May 4, 2009 in Features

Don’t let pooch go bad

Lisa Moore McClatchy Newspapers
 
File staff illustration photo

File staff illustration
(Full-size photo)

Children and dogs: ideal combination or complete disaster?

The answer depends on whom you ask.

Check with the mother whose children, all younger than 8, have lost interest in the family pet, and she’ll tell you that the last thing she needs is another “child” to take care of.

Ask the kid being dragged around the neighborhood by his dog, and he’ll grumble that he’d rather be playing video games.

There are, however, many homes that combine dogs and children, with an outcome that is satisfying for all. What makes the difference is careful planning and education – human and canine.

As a dog trainer, I frequently encounter common troubles with clients who have both children and a dog. Here are my top four suggestions for ensuring a winning combination:

Puppy is biting during play: This occurs because young children run, squeal and play in a way that elicits mouth action from the puppy, whose teeth are very sharp. The more wild the play, the more likely a child will end up scratched, bleeding and in tears. No one is at fault here; it’s just a miscommunication between species.

I teach parents the games kids can play safely with a dog – hide and seek, and tag team recall, for starters. These games give puppy much-needed activity that also teaches him the value of responding to cues given by the child, and the child is delighted to have ways to play with the puppy that don’t involve injury.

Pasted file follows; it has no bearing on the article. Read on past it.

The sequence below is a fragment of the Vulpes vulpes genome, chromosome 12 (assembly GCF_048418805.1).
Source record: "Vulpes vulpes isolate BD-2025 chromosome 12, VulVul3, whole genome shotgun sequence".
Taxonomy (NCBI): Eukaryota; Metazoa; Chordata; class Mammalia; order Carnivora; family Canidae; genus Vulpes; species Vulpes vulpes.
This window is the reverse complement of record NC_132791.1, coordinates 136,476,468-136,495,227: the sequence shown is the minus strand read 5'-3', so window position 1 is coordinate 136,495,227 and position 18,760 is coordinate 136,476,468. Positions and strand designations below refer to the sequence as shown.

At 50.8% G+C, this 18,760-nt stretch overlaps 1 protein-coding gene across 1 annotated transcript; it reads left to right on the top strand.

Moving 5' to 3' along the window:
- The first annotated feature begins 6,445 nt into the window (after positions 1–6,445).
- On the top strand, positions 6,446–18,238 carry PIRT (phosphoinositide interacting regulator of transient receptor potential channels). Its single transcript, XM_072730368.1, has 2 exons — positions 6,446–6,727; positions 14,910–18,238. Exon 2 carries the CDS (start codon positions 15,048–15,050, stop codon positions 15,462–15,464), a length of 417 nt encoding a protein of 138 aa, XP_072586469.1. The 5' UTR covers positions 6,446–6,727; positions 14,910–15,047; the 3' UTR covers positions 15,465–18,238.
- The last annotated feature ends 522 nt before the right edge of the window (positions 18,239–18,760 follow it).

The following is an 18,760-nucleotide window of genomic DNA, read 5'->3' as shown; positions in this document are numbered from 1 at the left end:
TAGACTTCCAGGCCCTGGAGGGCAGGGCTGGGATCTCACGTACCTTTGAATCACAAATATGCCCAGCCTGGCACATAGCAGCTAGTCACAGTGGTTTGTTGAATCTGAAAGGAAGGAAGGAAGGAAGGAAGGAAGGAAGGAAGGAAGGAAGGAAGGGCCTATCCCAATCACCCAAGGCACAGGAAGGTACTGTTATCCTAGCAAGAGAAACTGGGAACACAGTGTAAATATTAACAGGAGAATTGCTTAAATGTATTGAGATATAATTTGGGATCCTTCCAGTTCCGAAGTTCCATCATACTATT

Puppy jumps on children: Puppies jump up to get attention and action. A child’s response should be to immediately stand still and quiet – often referred to as “being a tree.”

The puppy should not receive attention – negative or positive – for behaving in this way, and all family members should commit to ignoring the puppy when it jumps up, and lavishing it with attention when it chooses to stand or sit on the floor instead. For more information on this approach, visit www.be-a-tree.com.

Puppy chews up children’s toys: A bit of simple training can remedy this problem. Under the guidance of a trainer, puppy can be taught an off-limits cue that can be used to help him identify items in his environment that are to be left alone.

Creating boundaries in the home is also of value. Puppy can’t get into a child’s room and chew up her favorite doll if he’s been taught that her room is off-limits and never to be entered.

Leashed puppy pulls children: Polite leash manners must be taught in a consistent and productive manner. I usually recommend that the parent teach the dog the basics, before letting the children get involved.

And I do not recommend that any child walk a gregarious puppy that outweighs him, as this sets up a scenario for puppy to learn many incorrect things, like habitual leash pulling.


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